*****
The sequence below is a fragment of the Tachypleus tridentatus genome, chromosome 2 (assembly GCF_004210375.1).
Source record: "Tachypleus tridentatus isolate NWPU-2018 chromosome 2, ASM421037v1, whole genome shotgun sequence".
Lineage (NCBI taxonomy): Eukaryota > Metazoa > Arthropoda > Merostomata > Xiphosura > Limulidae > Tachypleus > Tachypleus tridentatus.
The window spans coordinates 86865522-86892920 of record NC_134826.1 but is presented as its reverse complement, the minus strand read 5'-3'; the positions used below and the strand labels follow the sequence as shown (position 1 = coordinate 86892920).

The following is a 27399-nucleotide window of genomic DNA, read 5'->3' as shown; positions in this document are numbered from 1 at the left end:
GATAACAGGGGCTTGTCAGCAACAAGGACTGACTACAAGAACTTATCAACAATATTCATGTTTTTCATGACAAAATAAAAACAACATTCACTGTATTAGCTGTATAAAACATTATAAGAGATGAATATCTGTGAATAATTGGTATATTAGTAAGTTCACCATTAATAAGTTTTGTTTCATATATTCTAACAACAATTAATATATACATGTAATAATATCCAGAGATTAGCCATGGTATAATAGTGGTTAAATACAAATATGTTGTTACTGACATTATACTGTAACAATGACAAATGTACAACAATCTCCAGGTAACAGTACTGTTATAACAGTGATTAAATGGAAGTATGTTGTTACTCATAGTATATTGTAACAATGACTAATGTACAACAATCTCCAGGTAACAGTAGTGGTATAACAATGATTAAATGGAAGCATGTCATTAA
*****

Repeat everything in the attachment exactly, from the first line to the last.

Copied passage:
The sequence below is a fragment of the Tachypleus tridentatus genome, chromosome 2 (assembly GCF_004210375.1).
Source record: "Tachypleus tridentatus isolate NWPU-2018 chromosome 2, ASM421037v1, whole genome shotgun sequence".
Lineage (NCBI taxonomy): Eukaryota > Metazoa > Arthropoda > Merostomata > Xiphosura > Limulidae > Tachypleus > Tachypleus tridentatus.
The window spans coordinates 86865522-86892920 of record NC_134826.1 but is presented as its reverse complement, the minus strand read 5'-3'; the positions used below and the strand labels follow the sequence as shown (position 1 = coordinate 86892920).

The following is a 27399-nucleotide window of genomic DNA, read 5'->3' as shown; positions in this document are numbered from 1 at the left end:
GATAACAGGGGCTTGTCAGCAACAAGGACTGACTACAAGAACTTATCAACAATATTCATGTTTTTCATGACAAAATAAAAACAACATTCACTGTATTAGCTGTATAAAACATTATAAGAGATGAATATCTGTGAATAATTGGTATATTAGTAAGTTCACCATTAATAAGTTTTGTTTCATATATTCTAACAACAATTAATATATACATGTAATAATATCCAGAGATTAGCCATGGTATAATAGTGGTTAAATACAAATATGTTGTTACTGACATTATACTGTAACAATGACAAATGTACAACAATCTCCAGGTAACAGTACTGTTATAACAGTGATTAAATGGAAGTATGTTGTTACTCATAGTATATTGTAACAATGACTAATGTACAACAATCTCCAGGTAACAGTAGTGGTATAACAATGATTAAATGGAAGCATGTCATTAA